AUSTRIA FAR-RIGHT CHALLENGES ELECTION RESULT

Austria's FPÖ party announced this morning it would challenge the result of last month's presidential election, which saw Alexander Van der Bellen narrowly edge out nationalist candidate Norbert Hofer. Several allegations of irregularities over postal votes had been raised after the election.


FRANCE LAUNCHES ANTI-TERROR ATTACK APP

The French government has launched a terror alert application ahead of the Euro 2016 soccer tournament. SAIP, available on Android and iOS smartphones, will send geolocalized alerts and instructions in case of "exceptional events."


— WORLDCRUNCH-TO-GO

The killing of a gorilla at the Cincinnati Zoo after a toddler fell in his enclosure is just the latest example of the twisted concept of the zoo industry. Following another spate of reports about the state of animals kept at the Buenos Aires and Mendoza zoos, Clarin's Matías Pandolfi asks: What lessons for your kids? "We should consider the effects on children of visiting a place where they are shown the confinement, loneliness, enslavement, stress and pain of other living creatures, as if this were worthwhile in some way. Where is the justification for so much suffering just to make money — which is what zoos these days are designed to do? Every time we buy an entry ticket, we are an accomplice of this suffering."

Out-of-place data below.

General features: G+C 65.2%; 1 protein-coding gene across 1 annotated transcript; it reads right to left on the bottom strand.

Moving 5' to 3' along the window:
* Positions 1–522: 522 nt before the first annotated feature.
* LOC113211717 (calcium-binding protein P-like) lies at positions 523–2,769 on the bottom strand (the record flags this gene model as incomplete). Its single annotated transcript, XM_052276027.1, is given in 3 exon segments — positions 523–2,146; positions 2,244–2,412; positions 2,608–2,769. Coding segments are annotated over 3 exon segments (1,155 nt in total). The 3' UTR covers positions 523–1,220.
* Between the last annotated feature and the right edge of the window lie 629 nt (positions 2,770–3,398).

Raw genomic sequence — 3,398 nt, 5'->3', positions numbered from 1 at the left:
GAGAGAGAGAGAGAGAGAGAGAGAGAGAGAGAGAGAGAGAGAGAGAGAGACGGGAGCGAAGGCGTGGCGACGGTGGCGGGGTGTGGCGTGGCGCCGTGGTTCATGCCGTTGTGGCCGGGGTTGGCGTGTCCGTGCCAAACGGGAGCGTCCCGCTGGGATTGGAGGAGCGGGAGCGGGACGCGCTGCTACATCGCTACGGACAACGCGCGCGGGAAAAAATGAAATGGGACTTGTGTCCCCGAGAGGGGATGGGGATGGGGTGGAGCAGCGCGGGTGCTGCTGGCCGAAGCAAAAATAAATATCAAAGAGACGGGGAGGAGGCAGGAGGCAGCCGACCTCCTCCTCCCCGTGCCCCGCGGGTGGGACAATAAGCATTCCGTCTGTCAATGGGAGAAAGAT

Read the full article, Beyond The Gorilla Cage, Moral Costs Of The Modern Zoo.


16,000

The Auschwitz museum announced it had recovered some 16,000 items belonging to Jews killed at the death camp. The long-lost items, which include jewelry, cutlery, watches, brushes, tobacco pipes and more, had been stored away and forgotten by the communist regime in Poland.


EXTRA!

French daily Le Figaro reports Wednesday that a 24-year-old woman will be prosecuted for posing as a victim of the Nov. 13 attacks in Paris in order to get a 20,000-euro compensation (about $23,000). Read more about it on Le Blog here.


VIOLENT PROTESTS IN PAPUA NEW GUINEA

The police in Papua New Guinea opened fired on university students demonstrating against the government, injuring at least 17 protesters, Australia's ABC reports.


CHINA TO ALLOW FOREIGN BANK CARDS